Surrett, the villain of Dodge City

Surrett, the villain of Dodge City

Yancey, lead henchman for Surrett

Yancey, lead henchman for Surrett

Ruby, bad guy Surrett's star entertainer and girlfriend

Ruby, bad guy Surrett’s star entertainer and girlfriend

20-25 minutes pass before we meet a beautiful lady , Abbie Irving, who will figure prominently in the plot of trying to bring down Surrett and  his gang.  Abbie will also become the main love interest for Wade, of course, as he is the man Dodge City turns to  in a last-ditch attempt to rid themselves of the lawlessness that has gripped their community for too long.  Abbie and her younger brother, Lee, are moving to Dodge City from TX, as their father has died, and he had arranged for his two children(actually young adults) to move in with their aunt and uncle, Dr. and Mrs. Irving.  The two siblings sign up to travel with a cattle drive which just happens to be led by Wade and his 2 pals.  However, Lee is a hazard to the entire group as he is constantly drunk and then carelessly shoots his gun at targets, eventually causing a stampede which ends in his death.  Abbie is heartbroken with this event, and she blames Wade for her brother’s death: Lee, angered at being told to put his gun away, aims at Wade to shoot him and Wade fires back at Lee in self-defense, then the stampede begins.  It looks as if any future romance between Wade and Abbie is doomed.  We can tell Wade is attracted to Abbie as he gallantly offers to carry her heavy bucket of water.  Abbie is feisty, insisting she can carry her own water, but when Wade isn’t looking, she smiles to herself in a knowing way.  Despite her independent air, she is also attracted to Wade.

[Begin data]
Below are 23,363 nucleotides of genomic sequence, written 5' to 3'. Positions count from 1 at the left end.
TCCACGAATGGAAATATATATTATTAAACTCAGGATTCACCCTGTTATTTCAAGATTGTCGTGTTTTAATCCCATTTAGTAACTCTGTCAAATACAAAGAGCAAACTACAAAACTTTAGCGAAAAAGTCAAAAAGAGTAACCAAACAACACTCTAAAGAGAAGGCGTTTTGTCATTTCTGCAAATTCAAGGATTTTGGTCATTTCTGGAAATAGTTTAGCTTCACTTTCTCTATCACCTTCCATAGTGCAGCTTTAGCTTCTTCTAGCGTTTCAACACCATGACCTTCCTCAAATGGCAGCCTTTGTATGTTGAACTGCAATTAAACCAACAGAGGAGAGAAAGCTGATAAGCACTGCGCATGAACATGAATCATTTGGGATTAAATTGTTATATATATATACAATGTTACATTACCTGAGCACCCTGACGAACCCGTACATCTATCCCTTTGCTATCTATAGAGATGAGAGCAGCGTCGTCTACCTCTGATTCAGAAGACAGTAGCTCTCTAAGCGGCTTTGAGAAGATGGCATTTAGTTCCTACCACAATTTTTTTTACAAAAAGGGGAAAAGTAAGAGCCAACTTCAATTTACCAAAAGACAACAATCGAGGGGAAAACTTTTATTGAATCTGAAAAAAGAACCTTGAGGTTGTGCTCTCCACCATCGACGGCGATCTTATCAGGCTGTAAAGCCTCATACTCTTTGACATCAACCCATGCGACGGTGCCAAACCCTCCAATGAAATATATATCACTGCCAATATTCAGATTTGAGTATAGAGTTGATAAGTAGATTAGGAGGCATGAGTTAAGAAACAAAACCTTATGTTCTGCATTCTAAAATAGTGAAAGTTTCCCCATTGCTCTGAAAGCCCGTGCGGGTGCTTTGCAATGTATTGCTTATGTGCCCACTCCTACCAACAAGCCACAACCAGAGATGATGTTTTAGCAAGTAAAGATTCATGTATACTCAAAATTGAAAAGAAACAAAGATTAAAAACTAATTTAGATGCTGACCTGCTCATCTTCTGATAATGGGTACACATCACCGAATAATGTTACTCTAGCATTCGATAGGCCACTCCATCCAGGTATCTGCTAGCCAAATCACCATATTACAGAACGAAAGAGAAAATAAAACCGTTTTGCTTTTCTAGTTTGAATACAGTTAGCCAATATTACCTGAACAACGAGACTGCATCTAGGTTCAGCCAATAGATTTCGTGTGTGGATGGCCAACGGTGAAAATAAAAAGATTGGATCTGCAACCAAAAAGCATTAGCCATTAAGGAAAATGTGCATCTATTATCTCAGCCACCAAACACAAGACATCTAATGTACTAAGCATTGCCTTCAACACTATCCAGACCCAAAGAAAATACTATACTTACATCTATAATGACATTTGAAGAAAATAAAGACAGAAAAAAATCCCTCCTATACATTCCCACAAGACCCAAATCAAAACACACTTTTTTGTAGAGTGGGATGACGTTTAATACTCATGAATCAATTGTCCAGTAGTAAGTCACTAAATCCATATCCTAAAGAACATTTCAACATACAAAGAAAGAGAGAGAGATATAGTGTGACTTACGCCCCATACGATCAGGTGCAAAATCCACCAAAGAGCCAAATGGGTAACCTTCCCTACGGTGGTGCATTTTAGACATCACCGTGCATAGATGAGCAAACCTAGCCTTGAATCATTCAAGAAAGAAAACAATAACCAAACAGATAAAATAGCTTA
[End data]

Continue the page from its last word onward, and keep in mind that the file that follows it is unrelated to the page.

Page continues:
Lovely Abbie Irving on the cattle drive

Lovely Abbie Irving on the cattle drive

Wade trying to carefully explain to Abbie that perhaps she should stop acting cold towards him!

Wade trying to carefully explain to Abbie that perhaps she should stop acting cold towards him!

Reacting to Lee's death by stampeding cattle

Reacting to Lee’s death by stampeding cattle

Wade, with pal Rusty as his deputy, begins the immense task of cleaning up Dodge City.  Tex, the third amigo in this group of pals, isn’t quite ready to become a deputy as he is having too good of a time at The Gay Lady saloon.  He loves to watch Ruby’s song and dance numbers and he is the cause for one of the best saloon brawls ever filmed by Hollywood!  After being forced to cool his heels in jail, where Wade has locked up at least 60 lawbreakers(the cells are incredibly full), Tex becomes a deputy, too.   Wade imposes several laws: no guns allowed north of First Street-have to turn them in at the sheriff’s office and gunowners can have them back as they leave town, gambling has to stop by 2 am, taxes will be collected.  The laws work wonderfully well, and Dodge City gains a new reputation for being dullsville!  The laws also lead Surrett and his henchmen to plan how they will take out Wade and his deputies, and end the rule of law that has cramped their style.